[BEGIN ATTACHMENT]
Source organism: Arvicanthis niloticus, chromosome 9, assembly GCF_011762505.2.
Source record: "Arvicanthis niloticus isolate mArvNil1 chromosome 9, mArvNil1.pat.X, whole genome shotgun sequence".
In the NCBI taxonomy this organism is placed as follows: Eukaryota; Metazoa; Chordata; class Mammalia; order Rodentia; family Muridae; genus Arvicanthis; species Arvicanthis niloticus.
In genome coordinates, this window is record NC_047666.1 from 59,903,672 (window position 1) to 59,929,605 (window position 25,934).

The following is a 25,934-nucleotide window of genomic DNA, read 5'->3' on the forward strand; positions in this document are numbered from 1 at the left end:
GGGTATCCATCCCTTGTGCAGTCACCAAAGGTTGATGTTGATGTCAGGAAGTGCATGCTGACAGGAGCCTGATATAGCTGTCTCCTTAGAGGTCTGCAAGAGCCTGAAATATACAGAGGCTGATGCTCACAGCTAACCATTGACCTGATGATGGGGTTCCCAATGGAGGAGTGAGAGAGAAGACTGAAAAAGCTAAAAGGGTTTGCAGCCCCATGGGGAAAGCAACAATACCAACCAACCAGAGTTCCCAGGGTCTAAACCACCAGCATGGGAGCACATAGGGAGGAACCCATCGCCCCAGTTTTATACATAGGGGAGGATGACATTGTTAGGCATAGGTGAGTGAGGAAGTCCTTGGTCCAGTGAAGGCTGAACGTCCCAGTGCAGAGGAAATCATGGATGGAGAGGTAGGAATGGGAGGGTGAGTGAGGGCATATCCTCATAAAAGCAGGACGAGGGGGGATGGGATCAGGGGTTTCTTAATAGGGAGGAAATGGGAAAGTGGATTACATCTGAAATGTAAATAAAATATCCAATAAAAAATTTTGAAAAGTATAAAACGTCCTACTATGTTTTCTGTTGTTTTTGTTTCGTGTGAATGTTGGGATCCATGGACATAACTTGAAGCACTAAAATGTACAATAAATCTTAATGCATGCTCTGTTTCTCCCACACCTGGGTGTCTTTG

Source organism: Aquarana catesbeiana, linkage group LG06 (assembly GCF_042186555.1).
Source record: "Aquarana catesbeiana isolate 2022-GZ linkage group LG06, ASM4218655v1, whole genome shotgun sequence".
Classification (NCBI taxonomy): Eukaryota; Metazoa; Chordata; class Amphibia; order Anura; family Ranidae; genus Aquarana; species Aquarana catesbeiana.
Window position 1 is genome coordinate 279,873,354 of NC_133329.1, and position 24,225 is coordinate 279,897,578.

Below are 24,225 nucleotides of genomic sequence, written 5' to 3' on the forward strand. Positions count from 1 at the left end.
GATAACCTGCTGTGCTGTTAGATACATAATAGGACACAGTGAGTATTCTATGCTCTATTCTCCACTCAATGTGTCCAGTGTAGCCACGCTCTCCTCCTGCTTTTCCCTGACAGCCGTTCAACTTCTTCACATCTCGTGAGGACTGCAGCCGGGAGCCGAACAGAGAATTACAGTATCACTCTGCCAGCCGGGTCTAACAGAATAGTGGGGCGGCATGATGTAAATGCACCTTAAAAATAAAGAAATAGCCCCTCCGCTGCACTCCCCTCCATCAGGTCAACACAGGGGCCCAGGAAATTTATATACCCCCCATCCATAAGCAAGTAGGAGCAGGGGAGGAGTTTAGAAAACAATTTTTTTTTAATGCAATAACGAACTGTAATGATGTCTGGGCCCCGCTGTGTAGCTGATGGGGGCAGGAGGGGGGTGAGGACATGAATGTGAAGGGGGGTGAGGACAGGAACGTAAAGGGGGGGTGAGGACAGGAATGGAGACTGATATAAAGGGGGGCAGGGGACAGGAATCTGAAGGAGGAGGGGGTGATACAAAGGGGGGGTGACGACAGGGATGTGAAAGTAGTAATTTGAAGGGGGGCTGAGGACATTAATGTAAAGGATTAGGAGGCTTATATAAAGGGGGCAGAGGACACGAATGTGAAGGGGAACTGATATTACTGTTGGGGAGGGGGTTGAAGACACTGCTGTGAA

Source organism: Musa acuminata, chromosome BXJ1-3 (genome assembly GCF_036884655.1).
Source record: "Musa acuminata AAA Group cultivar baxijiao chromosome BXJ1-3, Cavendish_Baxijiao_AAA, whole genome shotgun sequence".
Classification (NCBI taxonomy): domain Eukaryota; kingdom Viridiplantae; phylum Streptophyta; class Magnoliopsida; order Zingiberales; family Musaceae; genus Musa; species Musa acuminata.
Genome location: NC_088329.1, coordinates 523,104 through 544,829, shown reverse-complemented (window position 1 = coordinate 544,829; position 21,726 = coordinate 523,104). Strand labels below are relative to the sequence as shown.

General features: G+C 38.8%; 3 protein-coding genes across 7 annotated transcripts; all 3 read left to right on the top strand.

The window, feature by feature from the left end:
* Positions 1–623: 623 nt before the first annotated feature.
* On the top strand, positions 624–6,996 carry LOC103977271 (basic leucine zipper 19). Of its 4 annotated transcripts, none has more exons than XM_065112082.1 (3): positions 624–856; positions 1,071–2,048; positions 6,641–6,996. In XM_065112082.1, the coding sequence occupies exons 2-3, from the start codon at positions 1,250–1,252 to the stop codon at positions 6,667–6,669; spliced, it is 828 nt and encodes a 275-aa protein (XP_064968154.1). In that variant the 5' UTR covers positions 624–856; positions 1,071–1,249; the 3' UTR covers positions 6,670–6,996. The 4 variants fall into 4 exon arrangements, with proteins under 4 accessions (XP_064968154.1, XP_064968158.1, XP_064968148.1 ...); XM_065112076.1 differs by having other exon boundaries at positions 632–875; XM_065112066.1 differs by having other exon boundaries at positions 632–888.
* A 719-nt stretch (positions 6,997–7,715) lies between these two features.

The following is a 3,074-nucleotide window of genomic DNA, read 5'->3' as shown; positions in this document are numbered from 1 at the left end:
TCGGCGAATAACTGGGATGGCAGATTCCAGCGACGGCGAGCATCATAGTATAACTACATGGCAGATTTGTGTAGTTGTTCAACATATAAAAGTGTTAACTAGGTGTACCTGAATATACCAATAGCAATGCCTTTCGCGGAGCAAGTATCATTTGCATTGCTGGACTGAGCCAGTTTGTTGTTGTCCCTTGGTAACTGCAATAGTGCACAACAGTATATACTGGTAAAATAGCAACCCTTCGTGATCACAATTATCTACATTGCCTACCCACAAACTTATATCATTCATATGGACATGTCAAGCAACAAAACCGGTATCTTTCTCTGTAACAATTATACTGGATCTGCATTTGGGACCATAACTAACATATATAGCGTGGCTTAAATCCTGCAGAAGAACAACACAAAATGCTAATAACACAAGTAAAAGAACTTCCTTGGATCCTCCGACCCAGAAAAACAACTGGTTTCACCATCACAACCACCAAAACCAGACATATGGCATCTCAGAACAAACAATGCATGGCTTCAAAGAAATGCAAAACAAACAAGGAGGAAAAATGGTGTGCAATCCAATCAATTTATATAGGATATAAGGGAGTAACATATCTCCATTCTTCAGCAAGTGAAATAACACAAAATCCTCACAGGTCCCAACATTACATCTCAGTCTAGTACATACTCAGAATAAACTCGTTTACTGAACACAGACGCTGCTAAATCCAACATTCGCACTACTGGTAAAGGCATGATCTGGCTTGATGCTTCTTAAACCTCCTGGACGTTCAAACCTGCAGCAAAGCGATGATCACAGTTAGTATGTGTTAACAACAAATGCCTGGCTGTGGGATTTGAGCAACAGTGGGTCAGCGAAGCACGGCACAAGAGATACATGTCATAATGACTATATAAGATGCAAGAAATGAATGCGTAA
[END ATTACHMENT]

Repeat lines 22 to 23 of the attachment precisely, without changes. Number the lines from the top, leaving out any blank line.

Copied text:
The following is a 3,074-nucleotide window of genomic DNA, read 5'->3' as shown; positions in this document are numbered from 1 at the left end:
TCGGCGAATAACTGGGATGGCAGATTCCAGCGACGGCGAGCATCATAGTATAACTACATGGCAGATTTGTGTAGTTGTTCAACATATAAAAGTGTTAACTAGGTGTACCTGAATATACCAATAGCAATGCCTTTCGCGGAGCAAGTATCATTTGCATTGCTGGACTGAGCCAGTTTGTTGTTGTCCCTTGGTAACTGCAATAGTGCACAACAGTATATACTGGTAAAATAGCAACCCTTCGTGATCACAATTATCTACATTGCCTACCCACAAACTTATATCATTCATATGGACATGTCAAGCAACAAAACCGGTATCTTTCTCTGTAACAATTATACTGGATCTGCATTTGGGACCATAACTAACATATATAGCGTGGCTTAAATCCTGCAGAAGAACAACACAAAATGCTAATAACACAAGTAAAAGAACTTCCTTGGATCCTCCGACCCAGAAAAACAACTGGTTTCACCATCACAACCACCAAAACCAGACATATGGCATCTCAGAACAAACAATGCATGGCTTCAAAGAAATGCAAAACAAACAAGGAGGAAAAATGGTGTGCAATCCAATCAATTTATATAGGATATAAGGGAGTAACATATCTCCATTCTTCAGCAAGTGAAATAACACAAAATCCTCACAGGTCCCAACATTACATCTCAGTCTAGTACATACTCAGAATAAACTCGTTTACTGAACACAGACGCTGCTAAATCCAACATTCGCACTACTGGTAAAGGCATGATCTGGCTTGATGCTTCTTAAACCTCCTGGACGTTCAAACCTGCAGCAAAGCGATGATCACAGTTAGTATGTGTTAACAACAAATGCCTGGCTGTGGGATTTGAGCAACAGTGGGTCAGCGAAGCACGGCACAAGAGATACATGTCATAATGACTATATAAGATGCAAGAAATGAATGCGTAA